Clear Line Clash, 2nd - 31st of July at Orbital Comics.
Land of the Giants
Land of the Giants
From the ice‐age to the dole‐age / there is but one concern…
To misquote Steven Patrick Morrissey; some girls are indeed bigger than others. And while the cast of giantesses in Carl Stimpson’s most recent paintings certainly take some beating in this regard, scale is not simply a question of perspective. Who are these monstrous glamour girls and where have they come from? Why do they appear to stalk the rooftops of an unpeopled, anachronistic London?
For over a decade, Stimpson’s practice has drawn on a variety of sources in the development of both its form and content – namely the ‘ligne claire’ technique inaugurated by Belgian cartoonist and Tintin creator, Hergé; late‐twentieth‐century British popular music and the trademarks of well‐known industrial brands.
While the paintings may deliberately ape the graphic simplicity and bold visual language of their pop cultural references, this belies the intricacy of the methods undertaken in the process of their composition. These involve (among others) the use of photography, Photoshop and the painstaking, letter‐by‐letter extraction of text from Tintin comics. Once this process of collage and digital manipulation is complete, the image is transferred to acetate and projected on to paper for the next study to be made. At this point the photographic source material is refined and translated into‘clear line’ and inked in for colour reference. This study is then transferred to acetate to be projected on to canvas, at which point the final painting is executed.
On these canvases, paint application and brushwork are unerringly democratic — an eyelash is treated with the same care and attention as the tail of a letter ‘e’. Partly this ‘all‐over’ technique is borne out of fidelity to the mechanically printed methods used to produce those images that Stimpson references throughout his work. But a commensurate result is one of flattening and consolidation — creating a kind of parallax effect whereby the viewer’s attention often fluctuates between an assumed background and foreground. In this way, the paintings are always already interrogating the veracity of their own invented world as well as our own cultural fascination with images and their ultimate (un)reliability. In this most recent body of work we are also witness to a hitherto unseen self‐reflexive experiment whereby images or characters from older paintings appear on billboards in Underground stations or on the sides of buildings; adding another layer of fictive density and uncanniness.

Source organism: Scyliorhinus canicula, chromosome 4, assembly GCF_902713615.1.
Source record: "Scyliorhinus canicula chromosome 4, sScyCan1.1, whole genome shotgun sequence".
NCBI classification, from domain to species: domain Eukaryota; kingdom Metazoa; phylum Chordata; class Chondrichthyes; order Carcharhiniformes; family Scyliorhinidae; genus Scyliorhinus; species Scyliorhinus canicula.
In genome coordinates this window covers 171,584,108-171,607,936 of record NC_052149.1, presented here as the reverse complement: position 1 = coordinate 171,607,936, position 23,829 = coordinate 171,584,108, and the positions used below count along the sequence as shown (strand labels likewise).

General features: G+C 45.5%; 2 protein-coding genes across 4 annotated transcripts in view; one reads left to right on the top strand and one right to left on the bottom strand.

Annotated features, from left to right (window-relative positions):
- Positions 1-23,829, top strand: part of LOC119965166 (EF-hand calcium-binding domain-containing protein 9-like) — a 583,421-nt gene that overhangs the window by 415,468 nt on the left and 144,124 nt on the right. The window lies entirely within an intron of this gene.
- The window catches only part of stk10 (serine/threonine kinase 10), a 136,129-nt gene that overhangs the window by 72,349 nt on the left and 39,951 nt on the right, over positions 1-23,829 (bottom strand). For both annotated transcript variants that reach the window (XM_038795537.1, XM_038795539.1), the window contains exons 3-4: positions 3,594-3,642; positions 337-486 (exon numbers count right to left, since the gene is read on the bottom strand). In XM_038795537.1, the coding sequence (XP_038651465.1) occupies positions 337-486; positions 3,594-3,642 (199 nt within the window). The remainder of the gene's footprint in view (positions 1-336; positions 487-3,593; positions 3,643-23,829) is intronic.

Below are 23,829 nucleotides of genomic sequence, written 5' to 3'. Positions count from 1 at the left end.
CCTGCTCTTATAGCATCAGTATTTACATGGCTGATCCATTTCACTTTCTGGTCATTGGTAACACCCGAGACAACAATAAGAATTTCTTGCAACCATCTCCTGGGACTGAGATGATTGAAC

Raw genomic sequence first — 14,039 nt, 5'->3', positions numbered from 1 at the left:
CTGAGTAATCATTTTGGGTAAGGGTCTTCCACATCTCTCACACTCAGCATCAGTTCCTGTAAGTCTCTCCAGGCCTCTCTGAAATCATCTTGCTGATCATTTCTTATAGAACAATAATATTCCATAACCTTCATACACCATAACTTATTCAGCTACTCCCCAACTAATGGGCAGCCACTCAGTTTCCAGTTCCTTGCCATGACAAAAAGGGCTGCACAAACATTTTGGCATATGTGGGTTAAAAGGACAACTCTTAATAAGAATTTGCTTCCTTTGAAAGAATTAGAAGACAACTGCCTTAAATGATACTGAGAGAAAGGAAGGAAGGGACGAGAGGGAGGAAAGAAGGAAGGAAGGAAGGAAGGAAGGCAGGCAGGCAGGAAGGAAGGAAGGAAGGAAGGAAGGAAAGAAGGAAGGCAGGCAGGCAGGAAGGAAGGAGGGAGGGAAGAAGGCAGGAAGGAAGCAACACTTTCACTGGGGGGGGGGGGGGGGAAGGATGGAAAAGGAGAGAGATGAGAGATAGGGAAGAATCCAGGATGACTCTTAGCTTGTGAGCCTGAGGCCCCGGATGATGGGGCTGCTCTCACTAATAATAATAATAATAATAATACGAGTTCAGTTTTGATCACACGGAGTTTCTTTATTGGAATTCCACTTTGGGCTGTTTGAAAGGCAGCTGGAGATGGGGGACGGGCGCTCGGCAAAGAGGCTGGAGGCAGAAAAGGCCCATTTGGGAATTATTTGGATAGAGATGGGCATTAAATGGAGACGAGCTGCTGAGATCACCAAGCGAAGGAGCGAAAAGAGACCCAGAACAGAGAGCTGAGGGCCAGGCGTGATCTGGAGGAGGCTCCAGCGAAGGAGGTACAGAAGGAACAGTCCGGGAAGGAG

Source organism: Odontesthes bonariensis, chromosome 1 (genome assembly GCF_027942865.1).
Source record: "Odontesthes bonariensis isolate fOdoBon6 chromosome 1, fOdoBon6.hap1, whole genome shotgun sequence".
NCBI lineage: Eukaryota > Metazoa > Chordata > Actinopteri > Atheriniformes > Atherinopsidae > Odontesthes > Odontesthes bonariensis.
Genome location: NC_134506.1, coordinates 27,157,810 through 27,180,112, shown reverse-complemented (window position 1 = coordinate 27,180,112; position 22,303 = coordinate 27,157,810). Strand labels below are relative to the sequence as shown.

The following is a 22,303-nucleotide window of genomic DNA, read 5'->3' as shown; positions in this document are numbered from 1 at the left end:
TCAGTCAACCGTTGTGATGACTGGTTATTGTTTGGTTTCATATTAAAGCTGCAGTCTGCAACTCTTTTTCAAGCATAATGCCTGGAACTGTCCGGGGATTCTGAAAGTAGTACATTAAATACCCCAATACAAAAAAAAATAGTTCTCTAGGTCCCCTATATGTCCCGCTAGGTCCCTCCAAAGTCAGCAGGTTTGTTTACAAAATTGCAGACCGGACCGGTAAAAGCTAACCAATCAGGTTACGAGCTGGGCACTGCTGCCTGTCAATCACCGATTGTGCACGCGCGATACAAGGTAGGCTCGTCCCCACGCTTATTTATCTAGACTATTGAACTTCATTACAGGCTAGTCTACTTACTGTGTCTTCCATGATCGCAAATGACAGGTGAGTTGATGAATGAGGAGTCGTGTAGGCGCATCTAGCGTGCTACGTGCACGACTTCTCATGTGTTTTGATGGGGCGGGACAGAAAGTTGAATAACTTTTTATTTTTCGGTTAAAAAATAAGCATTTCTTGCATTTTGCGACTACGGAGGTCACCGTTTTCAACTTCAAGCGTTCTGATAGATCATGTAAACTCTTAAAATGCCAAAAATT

The deployment of brand trademarks (of products used by the artist over a number of years) has become increasingly prominent in recent works. For Stimpson, these brands have taken on the nature of talismans — the touchstones of his working life. By lovingly tracing the bounding lines of these brand names, the painter, rather than necessarily reaffirming them, perhaps actually divests them of their linguistic integrity – the walls do, in fact, come tumbling down. Similarly (though conversely) oblong tower block windows can be seen to incant the blank ‘I’ of their unknowable subjects — each representing the anonymous life of its occupant(s).
The use of pop song lyrics superimposed onto the images creates yet further possibilities of interpretation and narrative disjuncture. While the pop songs from which these lyric utterances derive could be considered the wellspring of Stimpson’s creative imagination, their inclusion in these paintings often provides not clarification, but rather, further obfuscation.
Through the dogged exploration of his own obsessions and desires, Stimpson pulls us through the looking glass into a topsy‐turvy world in which colossi roam and brutalist architecture sings.